Fructose And Probiotics
Today’s post reviews an interesting rat study conducted in South Korea and recently published in the World Journal of Gastroenterology. (1) This trial sought to determine whether probiotic supplementation, in this case Lactobacillus curvatus along with Lactobacillus plantarum, would lessen the ill effects of high-fructose feeding. By the way, both bacterial strains were derived from Korean fermented cabbage.
For those of you who have been living under a rock and are unaware of what fructose is, it’s the simple sugar that comprises half of the molecule making up table sugar. It’s responsible for the sweet taste that gets so many people in trouble when eaten in excess. It’s obviously also found in high-fructose corn syrup where it commonly comprises 55% of this sweetener. It’s also present in whole foods like fruit.
We, as a species, are well adapted (assuming no hereditary fructose intolerance or irritable bowel syndrome) to digest fructose in limited to moderate quantities without ill effect. This is especially true in the case of fruit, raw honey, and real maple syrup because of the antioxidant substances contained in these complete foods that temper the oxidizing properties of fructose.
Also, the fiber that accompanies fruit typically prevents its gross overconsumption. Eating four oranges at one sitting is difficult; drinking the equivalent amount of orange juice devoid of fiber isn’t.
It’s this lack of fiber that can make it quite easy to overindulge in refined sugars and if the person doing the overindulging is not engaging in exercise vigorous enough to use it for energy, it readily becomes converted to fat in the liver. In rodents, excessive fructose intake (between 30% to 70% of calories) causes high blood pressure, elevated insulin and glucose levels, elevated triglycerides, and increased production of low-density lipoproteins. (2) (3) (4)
It isn’t the purpose of today’s post to explore how large amounts of fructose, especially unbound fructose from high-fructose corn syrup, increases the formation of advanced glycation end products (AGEs), particularly in the presence of polyunsaturated lipids. However, I will briefly explain how fructose disrupts tight-junction proteins in the duodenum and jejunum.
Fructose is taken up by specific intestinal transporter cells known as Glut5 receptors located in the intestinal epithelium. Fructose is then metabolized by an enzyme known as fructokinase C (also known as ketohexokinase C and abbreviated as KHK-C).
This enzyme is found in the liver, kidneys and small intestine with the highest expression in the duodenum and jejunum. The metabolism of fructose by KHK-C generates fructose-1 phosphate, and this process results in a rapid depletion of cellular adenosine-5′ triphosphate (ATP).
ATP is the energy storehouse of the body. Liberating it allows for muscle contractions and the synthesis of many chemical compounds, for example.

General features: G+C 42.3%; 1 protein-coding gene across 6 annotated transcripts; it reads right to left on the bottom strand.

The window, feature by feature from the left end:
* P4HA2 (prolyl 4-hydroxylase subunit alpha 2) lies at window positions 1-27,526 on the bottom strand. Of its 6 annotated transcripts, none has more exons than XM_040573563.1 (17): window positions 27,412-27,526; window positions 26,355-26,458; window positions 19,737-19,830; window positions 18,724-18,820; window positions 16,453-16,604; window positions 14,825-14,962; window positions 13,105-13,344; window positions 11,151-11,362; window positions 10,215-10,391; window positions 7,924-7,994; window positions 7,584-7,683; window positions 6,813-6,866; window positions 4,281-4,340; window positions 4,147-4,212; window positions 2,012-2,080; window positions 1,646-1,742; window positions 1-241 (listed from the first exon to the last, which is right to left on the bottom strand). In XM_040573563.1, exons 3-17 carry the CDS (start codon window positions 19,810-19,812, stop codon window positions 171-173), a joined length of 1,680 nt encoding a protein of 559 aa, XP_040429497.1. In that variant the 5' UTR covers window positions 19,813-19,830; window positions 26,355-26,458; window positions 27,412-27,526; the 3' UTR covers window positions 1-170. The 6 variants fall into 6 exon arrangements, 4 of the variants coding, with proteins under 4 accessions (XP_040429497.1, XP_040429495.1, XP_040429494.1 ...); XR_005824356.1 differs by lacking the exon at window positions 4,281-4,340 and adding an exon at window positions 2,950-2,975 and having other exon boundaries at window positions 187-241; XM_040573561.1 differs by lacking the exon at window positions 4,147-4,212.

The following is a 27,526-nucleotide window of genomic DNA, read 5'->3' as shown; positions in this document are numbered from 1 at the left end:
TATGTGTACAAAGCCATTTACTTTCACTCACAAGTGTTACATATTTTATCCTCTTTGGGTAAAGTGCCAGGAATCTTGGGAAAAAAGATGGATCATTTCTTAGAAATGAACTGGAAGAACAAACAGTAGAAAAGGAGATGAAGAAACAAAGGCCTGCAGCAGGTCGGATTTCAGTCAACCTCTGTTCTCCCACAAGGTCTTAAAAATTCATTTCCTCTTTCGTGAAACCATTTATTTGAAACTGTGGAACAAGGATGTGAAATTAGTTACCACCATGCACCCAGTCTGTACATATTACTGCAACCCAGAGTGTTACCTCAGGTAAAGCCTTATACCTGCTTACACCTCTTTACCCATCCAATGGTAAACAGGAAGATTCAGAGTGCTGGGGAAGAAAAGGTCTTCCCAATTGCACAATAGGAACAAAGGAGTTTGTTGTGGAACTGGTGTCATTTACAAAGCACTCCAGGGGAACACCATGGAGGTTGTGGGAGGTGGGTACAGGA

However, the swift depletion of ATP produces abundant uric acid and inflammatory oxidants. Nature, in its ultimate wisdom, packages antioxidants with fructose when found in whole foods like fruit or maple syrup. Humans, being nowhere near as intelligent as Mother Nature, strip out these antioxidants when refining sugar.
While we are at the beginning of understanding how refined fructose affects the intestinal wall, there is no doubt in my mind that the rapid depletion of ATP and resulting oxidation causes increased intestinal permeability. In rats, the administration of refined fructose causes transient increases in endotoxemia. (7)
Refined fructose reduces the expression of the tight-junction protein claudin-4 in cultured intestinal epithelial cells. It also decreases gene expression for the tight-junction proteins occludin and zonula occludens 1. (8)
One of the beneficial effects of the diabetes drug Metformin is its ability to inhibit disruption of these tight-junction proteins. By doing so, it reduces intestinal permeability and endotoxemia (9). Probiotics and prebiotics do the same.
Suffice it to say that excess refined fructose consumption coupled with polyunsaturated fats and gluten—along with copious quantities of salt in the manufacture of most processed foods—is not healthy for rodents or humans.
Alright, let’s delve into this study and see whether probiotics were capable of mitigating some of this metabolic carnage.
The animals used in this trial were Male Wister rats. During the first three weeks (pretreatment phase), twenty-seven rats were fed a high-fructose diet to induce metabolic syndrome, while nine rats were fed a control chow diet. Of the 1,000 grams that composed the high-fructose rat pellets, a full 700 grams were fructose! Sweet-tea Jesus.
Be aware that people rarely ingest free fructose in these quantities without also eating/drinking glucose right along with it. However, for the purposes of quickly inducing metabolic derangement, this diet is more than adequate.
Now I would be somewhat derelict in my blogging duties if I didn’t comment on the composition of fat used in this formula. While it only comprises 4.5% of total grams, fatty acids probably had some effect on liver function and the markers seen in these metabolically challenged fructose fiends.
Assuming a fatty acid profile for the 25 grams of corn oil of 59% polyunsaturated fat (58% omega 6), 28% monounsaturated fat and 13% saturated fat and for the 20 grams of lard of 27% polyunsaturated fat, 39% monounsaturated fat and 34% saturated fat, we arrive at the following fatty acid profile: 20.15 grams polyunsaturated fat, 14.80 grams monounsaturated fat, and 10.05 grams saturated fat. Of the three fatty acid types, polyunsaturates would contribute the most to endotoxemia, liver inflammation and lipid peroxidation. Just thought I’d point that out.
OK, with that out of the way, the rats allowed to eat this sweet concoction had, by week three, developed metabolic syndrome as evidenced by elevated triglyceride levels, fatty liver, high liver cholesterol, raised plasma glucose, elevated insulin, and increased markers indicative of lipid peroxidation.
The treatment phase began on week four and lasted for two weeks. During this part of the trial, the high-fructose fed rats were divided into three groups of nine: a high-fructose group receiving a placebo, a high-fructose group receiving a probiotic formula consisting of 1 billion colony-forming units (CFUs) of Lactobacillus curvatus and Lactobacillus plantarum, referred to as the low-probiotic group (LP), and a last group receiving the same probiotic formula, but with 10 billion CFUs known as the high probiotic group (HP).